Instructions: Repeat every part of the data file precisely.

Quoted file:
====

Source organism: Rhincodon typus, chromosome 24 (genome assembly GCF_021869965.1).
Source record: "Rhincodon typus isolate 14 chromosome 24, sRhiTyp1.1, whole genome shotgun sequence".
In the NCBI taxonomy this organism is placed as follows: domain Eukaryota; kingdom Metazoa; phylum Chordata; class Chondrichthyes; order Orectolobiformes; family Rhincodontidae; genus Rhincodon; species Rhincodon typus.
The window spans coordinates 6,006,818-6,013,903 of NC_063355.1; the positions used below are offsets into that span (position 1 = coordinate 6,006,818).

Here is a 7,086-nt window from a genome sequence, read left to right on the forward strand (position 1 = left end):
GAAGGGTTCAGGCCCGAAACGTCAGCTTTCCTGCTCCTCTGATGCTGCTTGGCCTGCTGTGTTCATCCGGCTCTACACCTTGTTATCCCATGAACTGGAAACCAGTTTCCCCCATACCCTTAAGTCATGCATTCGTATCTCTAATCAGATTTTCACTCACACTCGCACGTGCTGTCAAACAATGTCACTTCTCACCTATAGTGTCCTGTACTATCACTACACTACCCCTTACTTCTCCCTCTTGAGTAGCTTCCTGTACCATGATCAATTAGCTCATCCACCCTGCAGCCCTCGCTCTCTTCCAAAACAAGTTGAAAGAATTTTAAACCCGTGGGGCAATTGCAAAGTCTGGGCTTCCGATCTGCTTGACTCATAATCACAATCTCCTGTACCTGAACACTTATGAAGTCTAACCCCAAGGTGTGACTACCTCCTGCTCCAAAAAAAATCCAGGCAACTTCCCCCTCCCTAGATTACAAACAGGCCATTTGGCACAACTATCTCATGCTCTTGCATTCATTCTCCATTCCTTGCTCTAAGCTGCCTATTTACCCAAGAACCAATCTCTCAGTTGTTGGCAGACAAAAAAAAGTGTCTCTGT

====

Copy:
Source organism: Rhincodon typus, chromosome 24 (genome assembly GCF_021869965.1).
Source record: "Rhincodon typus isolate 14 chromosome 24, sRhiTyp1.1, whole genome shotgun sequence".
In the NCBI taxonomy this organism is placed as follows: domain Eukaryota; kingdom Metazoa; phylum Chordata; class Chondrichthyes; order Orectolobiformes; family Rhincodontidae; genus Rhincodon; species Rhincodon typus.
The window spans coordinates 6,006,818-6,013,903 of NC_063355.1; the positions used below are offsets into that span (position 1 = coordinate 6,006,818).

Here is a 7,086-nt window from a genome sequence, read left to right on the forward strand (position 1 = left end):
GAAGGGTTCAGGCCCGAAACGTCAGCTTTCCTGCTCCTCTGATGCTGCTTGGCCTGCTGTGTTCATCCGGCTCTACACCTTGTTATCCCATGAACTGGAAACCAGTTTCCCCCATACCCTTAAGTCATGCATTCGTATCTCTAATCAGATTTTCACTCACACTCGCACGTGCTGTCAAACAATGTCACTTCTCACCTATAGTGTCCTGTACTATCACTACACTACCCCTTACTTCTCCCTCTTGAGTAGCTTCCTGTACCATGATCAATTAGCTCATCCACCCTGCAGCCCTCGCTCTCTTCCAAAACAAGTTGAAAGAATTTTAAACCCGTGGGGCAATTGCAAAGTCTGGGCTTCCGATCTGCTTGACTCATAATCACAATCTCCTGTACCTGAACACTTATGAAGTCTAACCCCAAGGTGTGACTACCTCCTGCTCCAAAAAAAATCCAGGCAACTTCCCCCTCCCTAGATTACAAACAGGCCATTTGGCACAACTATCTCATGCTCTTGCATTCATTCTCCATTCCTTGCTCTAAGCTGCCTATTTACCCAAGAACCAATCTCTCAGTTGTTGGCAGACAAAAAAAAGTGTCTCTGT